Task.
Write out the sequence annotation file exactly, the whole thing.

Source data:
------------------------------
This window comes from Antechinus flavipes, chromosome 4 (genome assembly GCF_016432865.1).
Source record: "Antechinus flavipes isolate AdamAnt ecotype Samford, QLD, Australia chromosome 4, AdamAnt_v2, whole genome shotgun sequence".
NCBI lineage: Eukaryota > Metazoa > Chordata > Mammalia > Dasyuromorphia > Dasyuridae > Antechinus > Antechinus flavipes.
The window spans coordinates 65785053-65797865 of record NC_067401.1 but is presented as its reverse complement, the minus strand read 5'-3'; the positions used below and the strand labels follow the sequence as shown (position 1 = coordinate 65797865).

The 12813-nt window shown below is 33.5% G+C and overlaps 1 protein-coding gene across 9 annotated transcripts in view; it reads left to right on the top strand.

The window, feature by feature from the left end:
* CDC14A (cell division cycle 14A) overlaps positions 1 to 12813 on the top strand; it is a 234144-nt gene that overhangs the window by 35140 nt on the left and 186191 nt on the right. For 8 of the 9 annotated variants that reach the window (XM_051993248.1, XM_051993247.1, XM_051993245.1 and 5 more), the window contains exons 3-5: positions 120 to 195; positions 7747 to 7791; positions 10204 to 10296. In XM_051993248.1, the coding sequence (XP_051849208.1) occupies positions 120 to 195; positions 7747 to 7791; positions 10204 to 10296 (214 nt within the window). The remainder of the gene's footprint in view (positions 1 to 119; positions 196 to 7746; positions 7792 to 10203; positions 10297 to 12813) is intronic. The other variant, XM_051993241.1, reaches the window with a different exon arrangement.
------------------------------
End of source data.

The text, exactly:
This window comes from Antechinus flavipes, chromosome 4 (genome assembly GCF_016432865.1).
Source record: "Antechinus flavipes isolate AdamAnt ecotype Samford, QLD, Australia chromosome 4, AdamAnt_v2, whole genome shotgun sequence".
NCBI lineage: Eukaryota > Metazoa > Chordata > Mammalia > Dasyuromorphia > Dasyuridae > Antechinus > Antechinus flavipes.
The window spans coordinates 65785053-65797865 of record NC_067401.1 but is presented as its reverse complement, the minus strand read 5'-3'; the positions used below and the strand labels follow the sequence as shown (position 1 = coordinate 65797865).

The 12813-nt window shown below is 33.5% G+C and overlaps 1 protein-coding gene across 9 annotated transcripts in view; it reads left to right on the top strand.

The window, feature by feature from the left end:
* CDC14A (cell division cycle 14A) overlaps positions 1 to 12813 on the top strand; it is a 234144-nt gene that overhangs the window by 35140 nt on the left and 186191 nt on the right. For 8 of the 9 annotated variants that reach the window (XM_051993248.1, XM_051993247.1, XM_051993245.1 and 5 more), the window contains exons 3-5: positions 120 to 195; positions 7747 to 7791; positions 10204 to 10296. In XM_051993248.1, the coding sequence (XP_051849208.1) occupies positions 120 to 195; positions 7747 to 7791; positions 10204 to 10296 (214 nt within the window). The remainder of the gene's footprint in view (positions 1 to 119; positions 196 to 7746; positions 7792 to 10203; positions 10297 to 12813) is intronic. The other variant, XM_051993241.1, reaches the window with a different exon arrangement.